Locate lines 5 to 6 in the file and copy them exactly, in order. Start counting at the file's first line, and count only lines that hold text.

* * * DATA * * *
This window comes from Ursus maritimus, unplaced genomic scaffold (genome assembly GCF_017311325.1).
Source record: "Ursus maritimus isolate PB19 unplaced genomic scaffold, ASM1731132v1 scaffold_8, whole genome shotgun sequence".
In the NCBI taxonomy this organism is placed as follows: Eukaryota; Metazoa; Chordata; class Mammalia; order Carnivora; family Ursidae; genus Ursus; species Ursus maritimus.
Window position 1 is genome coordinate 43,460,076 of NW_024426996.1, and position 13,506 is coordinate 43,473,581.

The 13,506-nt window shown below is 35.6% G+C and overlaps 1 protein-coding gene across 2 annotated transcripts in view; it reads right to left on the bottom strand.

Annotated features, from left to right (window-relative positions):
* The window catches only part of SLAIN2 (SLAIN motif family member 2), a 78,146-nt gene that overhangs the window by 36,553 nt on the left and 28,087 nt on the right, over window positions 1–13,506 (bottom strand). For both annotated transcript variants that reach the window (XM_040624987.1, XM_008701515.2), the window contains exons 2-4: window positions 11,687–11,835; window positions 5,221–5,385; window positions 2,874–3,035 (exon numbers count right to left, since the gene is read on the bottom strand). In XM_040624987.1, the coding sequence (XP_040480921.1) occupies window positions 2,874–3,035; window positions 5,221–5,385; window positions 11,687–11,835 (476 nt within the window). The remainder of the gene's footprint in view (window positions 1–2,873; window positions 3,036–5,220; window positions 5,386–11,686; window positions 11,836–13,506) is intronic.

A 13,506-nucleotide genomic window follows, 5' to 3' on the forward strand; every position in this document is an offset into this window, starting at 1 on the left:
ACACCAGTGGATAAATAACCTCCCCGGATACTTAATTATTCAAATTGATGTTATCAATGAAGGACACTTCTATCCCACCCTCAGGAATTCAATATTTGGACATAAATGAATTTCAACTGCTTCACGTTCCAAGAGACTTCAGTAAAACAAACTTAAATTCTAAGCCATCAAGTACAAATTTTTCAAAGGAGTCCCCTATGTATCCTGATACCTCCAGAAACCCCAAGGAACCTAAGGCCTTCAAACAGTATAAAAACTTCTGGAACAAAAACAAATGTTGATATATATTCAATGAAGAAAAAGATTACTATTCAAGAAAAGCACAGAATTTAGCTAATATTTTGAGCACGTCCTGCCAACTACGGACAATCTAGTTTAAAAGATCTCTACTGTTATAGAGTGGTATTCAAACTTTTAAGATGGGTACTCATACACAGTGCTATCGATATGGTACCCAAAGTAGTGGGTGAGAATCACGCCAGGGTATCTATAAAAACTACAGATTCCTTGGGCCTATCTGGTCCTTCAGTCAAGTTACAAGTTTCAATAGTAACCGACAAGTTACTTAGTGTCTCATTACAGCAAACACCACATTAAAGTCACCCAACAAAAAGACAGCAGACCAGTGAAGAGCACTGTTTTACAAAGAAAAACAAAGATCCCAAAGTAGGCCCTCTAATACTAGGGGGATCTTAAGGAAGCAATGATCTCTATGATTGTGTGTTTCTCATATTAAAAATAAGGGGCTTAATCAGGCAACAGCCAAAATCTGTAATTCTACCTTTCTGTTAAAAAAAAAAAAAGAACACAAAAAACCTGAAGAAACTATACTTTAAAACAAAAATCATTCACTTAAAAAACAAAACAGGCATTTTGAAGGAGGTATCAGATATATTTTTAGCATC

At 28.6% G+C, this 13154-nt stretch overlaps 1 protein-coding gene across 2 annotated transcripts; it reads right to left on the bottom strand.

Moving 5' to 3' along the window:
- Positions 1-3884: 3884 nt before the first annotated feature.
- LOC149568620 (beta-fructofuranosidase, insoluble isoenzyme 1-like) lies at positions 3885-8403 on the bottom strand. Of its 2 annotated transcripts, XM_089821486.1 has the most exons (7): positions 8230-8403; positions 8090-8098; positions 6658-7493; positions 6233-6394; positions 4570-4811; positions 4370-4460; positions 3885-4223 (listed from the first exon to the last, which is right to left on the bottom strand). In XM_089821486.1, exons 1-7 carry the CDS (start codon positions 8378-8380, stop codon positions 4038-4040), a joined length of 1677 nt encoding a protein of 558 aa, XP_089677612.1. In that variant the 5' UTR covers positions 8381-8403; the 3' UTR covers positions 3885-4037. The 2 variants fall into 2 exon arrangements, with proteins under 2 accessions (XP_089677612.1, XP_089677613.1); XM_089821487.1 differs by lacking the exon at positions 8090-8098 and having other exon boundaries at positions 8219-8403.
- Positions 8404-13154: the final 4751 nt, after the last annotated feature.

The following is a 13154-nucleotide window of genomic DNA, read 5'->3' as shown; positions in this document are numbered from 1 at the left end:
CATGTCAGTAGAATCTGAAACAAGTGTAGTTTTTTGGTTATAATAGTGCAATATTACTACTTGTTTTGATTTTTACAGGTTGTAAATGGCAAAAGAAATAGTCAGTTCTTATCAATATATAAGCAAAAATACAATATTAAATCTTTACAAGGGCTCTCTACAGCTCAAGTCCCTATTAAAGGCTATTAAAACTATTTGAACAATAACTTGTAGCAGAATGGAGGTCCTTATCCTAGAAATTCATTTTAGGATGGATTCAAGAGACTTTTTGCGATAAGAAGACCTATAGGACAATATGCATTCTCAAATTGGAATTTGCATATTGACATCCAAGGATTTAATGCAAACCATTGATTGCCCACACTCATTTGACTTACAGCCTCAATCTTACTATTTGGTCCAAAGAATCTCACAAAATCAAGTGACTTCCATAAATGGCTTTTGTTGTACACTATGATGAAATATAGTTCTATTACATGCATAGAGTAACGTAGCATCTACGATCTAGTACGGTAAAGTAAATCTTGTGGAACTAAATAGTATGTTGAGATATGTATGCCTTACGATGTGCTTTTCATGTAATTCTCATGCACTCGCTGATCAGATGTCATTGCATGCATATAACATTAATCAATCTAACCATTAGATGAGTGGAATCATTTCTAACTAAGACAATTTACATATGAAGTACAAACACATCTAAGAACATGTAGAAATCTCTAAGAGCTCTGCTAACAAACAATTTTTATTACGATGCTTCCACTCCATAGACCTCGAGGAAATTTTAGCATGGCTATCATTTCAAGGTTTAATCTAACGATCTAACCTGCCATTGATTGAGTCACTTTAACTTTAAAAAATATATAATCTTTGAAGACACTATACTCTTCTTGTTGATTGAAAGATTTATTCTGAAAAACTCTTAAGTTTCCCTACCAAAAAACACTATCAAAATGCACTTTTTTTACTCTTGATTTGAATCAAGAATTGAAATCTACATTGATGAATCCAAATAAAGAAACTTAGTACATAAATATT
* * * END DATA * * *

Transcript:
The 13,506-nt window shown below is 35.6% G+C and overlaps 1 protein-coding gene across 2 annotated transcripts in view; it reads right to left on the bottom strand.

Annotated features, from left to right (window-relative positions):